Sustainable development is needed, desirable, and environmentally beneficial. The main environmental concerns of developing countries relating to air quality, water resources, and land degradation, biodiversity and habitat protection can be addressed while pursuing development. Climate change makes it even harder for LDCs (Less Developed Countries) like Pakistan, to attain sustainable development as it threatens resources, deepens existing problems, poses new problems, and makes solutions more difficult and expensive. Un-sustainable consumption patterns of the rich are the driving force of Climate Change. 75% of energy resources are consumed by 25% of the population in industrialized countries, who also consume more than 70% of mineral resources (copper, steel, etc), 75% of cars, 75% of newsprints, timber, etc.

The hydro or wind power generation is the need of the hour for Pakistan as high impact natural disasters and changing global climate change scenarios pose a dire threat to development of its key indicators in coming years. The rich make the rules and the poor people cannot fight for their rights to life. The consumption patterns of the rich set a standard for the global village. That is why the developed nations have to be held accountable for climate change impacts on poor countries like Pakistan.

The internal issue of the country also lies in cleaning up the monopoly as the rich elite use political power to usurp natural resources or control the same resources for personal benefits over the national interest. We have land mafias and water mafia in the country backed up by the same political pundits that sit in the senate or run the day to policy affairs- deciding the fate of millions of people.

Overall, CO2 emissions are not likely to be reduced just by mere political and regulatory instruments but need incentives to move away from fossil fuels. Developed countries can adopt energy efficient technologies to reduce CO2 emissions. Clean Development Mechanism/Joint Implementation (CDM/JI) projects and tradable emission permits (TEPs) can be established in consonance to help the transition towards a cleaner future. Here, lower developed countries need to think strategically to consolidate their international negotiating positions to derive fairer benefits from CDM/JI initiatives.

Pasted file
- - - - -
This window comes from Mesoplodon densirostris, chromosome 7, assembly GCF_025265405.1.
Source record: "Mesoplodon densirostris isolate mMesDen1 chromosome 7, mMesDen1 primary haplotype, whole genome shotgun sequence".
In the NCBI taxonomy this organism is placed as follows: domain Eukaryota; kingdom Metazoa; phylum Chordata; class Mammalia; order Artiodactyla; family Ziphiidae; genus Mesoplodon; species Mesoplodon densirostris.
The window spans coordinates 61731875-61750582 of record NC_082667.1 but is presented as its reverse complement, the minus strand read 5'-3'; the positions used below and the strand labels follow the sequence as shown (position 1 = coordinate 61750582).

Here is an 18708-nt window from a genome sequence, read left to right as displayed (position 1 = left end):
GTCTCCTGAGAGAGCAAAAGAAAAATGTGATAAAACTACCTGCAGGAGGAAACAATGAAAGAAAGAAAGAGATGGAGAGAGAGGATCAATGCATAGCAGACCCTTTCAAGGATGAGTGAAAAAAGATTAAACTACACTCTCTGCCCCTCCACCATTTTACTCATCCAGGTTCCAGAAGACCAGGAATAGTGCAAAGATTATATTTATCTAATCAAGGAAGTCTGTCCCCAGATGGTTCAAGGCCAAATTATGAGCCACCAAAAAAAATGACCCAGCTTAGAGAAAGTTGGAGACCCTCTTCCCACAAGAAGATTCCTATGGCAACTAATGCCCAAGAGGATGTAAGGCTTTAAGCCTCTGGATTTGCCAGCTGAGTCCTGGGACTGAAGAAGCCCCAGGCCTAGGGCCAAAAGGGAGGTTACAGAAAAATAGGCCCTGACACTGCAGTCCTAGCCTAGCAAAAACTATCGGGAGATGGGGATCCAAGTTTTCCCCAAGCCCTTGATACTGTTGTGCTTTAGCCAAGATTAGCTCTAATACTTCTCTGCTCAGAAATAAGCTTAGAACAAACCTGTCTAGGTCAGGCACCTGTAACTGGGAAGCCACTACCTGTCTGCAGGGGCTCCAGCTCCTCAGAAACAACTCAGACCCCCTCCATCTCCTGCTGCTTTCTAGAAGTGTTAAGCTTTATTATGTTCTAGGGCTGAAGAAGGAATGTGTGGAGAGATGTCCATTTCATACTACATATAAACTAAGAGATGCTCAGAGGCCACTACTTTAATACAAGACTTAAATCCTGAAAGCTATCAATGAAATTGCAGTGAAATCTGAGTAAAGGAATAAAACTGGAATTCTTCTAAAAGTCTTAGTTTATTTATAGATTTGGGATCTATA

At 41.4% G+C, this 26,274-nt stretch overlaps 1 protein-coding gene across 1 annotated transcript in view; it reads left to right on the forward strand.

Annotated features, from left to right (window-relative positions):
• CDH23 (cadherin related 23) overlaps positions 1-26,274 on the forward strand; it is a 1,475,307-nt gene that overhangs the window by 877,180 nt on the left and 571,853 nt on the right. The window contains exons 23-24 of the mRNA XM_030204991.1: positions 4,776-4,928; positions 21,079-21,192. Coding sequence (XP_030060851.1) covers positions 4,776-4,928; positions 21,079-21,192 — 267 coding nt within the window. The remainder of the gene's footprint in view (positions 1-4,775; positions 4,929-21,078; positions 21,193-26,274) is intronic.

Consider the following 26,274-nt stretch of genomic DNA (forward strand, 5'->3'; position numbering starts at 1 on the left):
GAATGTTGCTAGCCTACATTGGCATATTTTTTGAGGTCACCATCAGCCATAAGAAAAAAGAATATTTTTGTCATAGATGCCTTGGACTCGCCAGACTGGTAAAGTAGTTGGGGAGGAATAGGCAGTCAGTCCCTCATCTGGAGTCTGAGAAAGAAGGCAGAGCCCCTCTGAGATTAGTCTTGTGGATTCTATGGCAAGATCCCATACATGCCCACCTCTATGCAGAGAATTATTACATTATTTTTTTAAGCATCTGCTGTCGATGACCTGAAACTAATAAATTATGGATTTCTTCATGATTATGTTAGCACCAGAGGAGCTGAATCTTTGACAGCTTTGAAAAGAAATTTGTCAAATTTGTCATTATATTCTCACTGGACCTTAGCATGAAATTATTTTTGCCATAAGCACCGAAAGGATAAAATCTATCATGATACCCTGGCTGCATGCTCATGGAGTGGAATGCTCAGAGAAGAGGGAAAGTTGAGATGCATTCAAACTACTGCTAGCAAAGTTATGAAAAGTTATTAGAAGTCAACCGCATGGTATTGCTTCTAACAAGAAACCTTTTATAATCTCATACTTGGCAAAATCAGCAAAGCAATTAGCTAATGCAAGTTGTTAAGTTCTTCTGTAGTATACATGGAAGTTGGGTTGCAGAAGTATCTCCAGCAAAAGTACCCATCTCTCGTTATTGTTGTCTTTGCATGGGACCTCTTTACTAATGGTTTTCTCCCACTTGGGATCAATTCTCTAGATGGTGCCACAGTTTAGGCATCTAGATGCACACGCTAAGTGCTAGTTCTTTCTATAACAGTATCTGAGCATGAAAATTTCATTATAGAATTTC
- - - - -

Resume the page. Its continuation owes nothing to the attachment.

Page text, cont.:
A technology acquisition fund is needed to which every project should contribute and from which the recipient country should be free to buy technology from anywhere. Carbon trading needs to be made fair so that gains are shared equitably and UN keeps monitoring it effectively. Everything points out to the increasing demand for renewable energy as the key to future survival.

A paradigm shift from abatement cost to risk minimization for everyone is needed. How can one finance synergistic development in developing countries? Will the Paris Accord create a future solution for countries like Pakistan? Will China assist Pakistan in meeting its energy needs? The future may be bright but is clearly uncertain. Clean and Renewable energy is Pakistan s future. A successful plan to create “Environmental Governance “at the local and regional level for Pakistan is extremely vital at this point. Empowerment for Equity, Education and Awareness for Consensus will lead to greater public participation, enhance public policy creation and lead to enforcement.

 

 

 

 

 

 

 

 

Zeeshan A. Shah

The writer is a Director at CNNA Pakistan – a leading advocacy institute and is an expert on International Relations and Education Policy.

With over 150 publications in major local and global social media & newspapers, he has been instrumental in producing over 5000 radio broadcasts aired globally.

A thought leader, environmental journalist, media broadcaster and a change maker with an acute focus on development affairs & education for Pakistan.